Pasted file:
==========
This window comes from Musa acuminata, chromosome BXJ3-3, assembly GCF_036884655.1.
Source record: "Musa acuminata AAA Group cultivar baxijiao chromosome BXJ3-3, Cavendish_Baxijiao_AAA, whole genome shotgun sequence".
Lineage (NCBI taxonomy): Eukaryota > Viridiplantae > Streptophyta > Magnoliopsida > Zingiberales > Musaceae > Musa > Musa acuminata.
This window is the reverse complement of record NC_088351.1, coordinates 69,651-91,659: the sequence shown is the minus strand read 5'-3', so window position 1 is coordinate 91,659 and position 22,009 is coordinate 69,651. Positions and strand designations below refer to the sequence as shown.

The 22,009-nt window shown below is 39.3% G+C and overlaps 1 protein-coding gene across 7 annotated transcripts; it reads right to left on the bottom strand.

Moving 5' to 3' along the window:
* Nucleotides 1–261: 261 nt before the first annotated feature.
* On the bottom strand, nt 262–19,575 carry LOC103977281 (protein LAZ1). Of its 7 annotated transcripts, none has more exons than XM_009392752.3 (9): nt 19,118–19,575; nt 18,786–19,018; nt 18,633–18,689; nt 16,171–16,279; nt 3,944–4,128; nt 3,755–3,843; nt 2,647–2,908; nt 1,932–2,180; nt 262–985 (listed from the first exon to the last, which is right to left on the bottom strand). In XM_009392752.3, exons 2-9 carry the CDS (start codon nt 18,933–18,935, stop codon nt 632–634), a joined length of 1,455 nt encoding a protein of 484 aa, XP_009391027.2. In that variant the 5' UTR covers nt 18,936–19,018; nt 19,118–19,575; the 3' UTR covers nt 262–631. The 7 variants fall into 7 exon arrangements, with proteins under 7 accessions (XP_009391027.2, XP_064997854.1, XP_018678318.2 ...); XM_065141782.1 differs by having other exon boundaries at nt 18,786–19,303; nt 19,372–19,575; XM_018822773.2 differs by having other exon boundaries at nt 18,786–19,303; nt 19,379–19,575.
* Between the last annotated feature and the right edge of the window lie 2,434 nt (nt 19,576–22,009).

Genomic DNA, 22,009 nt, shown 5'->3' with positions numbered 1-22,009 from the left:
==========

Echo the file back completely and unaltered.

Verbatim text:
This window comes from Musa acuminata, chromosome BXJ3-3, assembly GCF_036884655.1.
Source record: "Musa acuminata AAA Group cultivar baxijiao chromosome BXJ3-3, Cavendish_Baxijiao_AAA, whole genome shotgun sequence".
Lineage (NCBI taxonomy): Eukaryota > Viridiplantae > Streptophyta > Magnoliopsida > Zingiberales > Musaceae > Musa > Musa acuminata.
This window is the reverse complement of record NC_088351.1, coordinates 69,651-91,659: the sequence shown is the minus strand read 5'-3', so window position 1 is coordinate 91,659 and position 22,009 is coordinate 69,651. Positions and strand designations below refer to the sequence as shown.

The 22,009-nt window shown below is 39.3% G+C and overlaps 1 protein-coding gene across 7 annotated transcripts; it reads right to left on the bottom strand.

Moving 5' to 3' along the window:
* Nucleotides 1–261: 261 nt before the first annotated feature.
* On the bottom strand, nt 262–19,575 carry LOC103977281 (protein LAZ1). Of its 7 annotated transcripts, none has more exons than XM_009392752.3 (9): nt 19,118–19,575; nt 18,786–19,018; nt 18,633–18,689; nt 16,171–16,279; nt 3,944–4,128; nt 3,755–3,843; nt 2,647–2,908; nt 1,932–2,180; nt 262–985 (listed from the first exon to the last, which is right to left on the bottom strand). In XM_009392752.3, exons 2-9 carry the CDS (start codon nt 18,933–18,935, stop codon nt 632–634), a joined length of 1,455 nt encoding a protein of 484 aa, XP_009391027.2. In that variant the 5' UTR covers nt 18,936–19,018; nt 19,118–19,575; the 3' UTR covers nt 262–631. The 7 variants fall into 7 exon arrangements, with proteins under 7 accessions (XP_009391027.2, XP_064997854.1, XP_018678318.2 ...); XM_065141782.1 differs by having other exon boundaries at nt 18,786–19,303; nt 19,372–19,575; XM_018822773.2 differs by having other exon boundaries at nt 18,786–19,303; nt 19,379–19,575.
* Between the last annotated feature and the right edge of the window lie 2,434 nt (nt 19,576–22,009).

Genomic DNA, 22,009 nt, shown 5'->3' with positions numbered 1-22,009 from the left: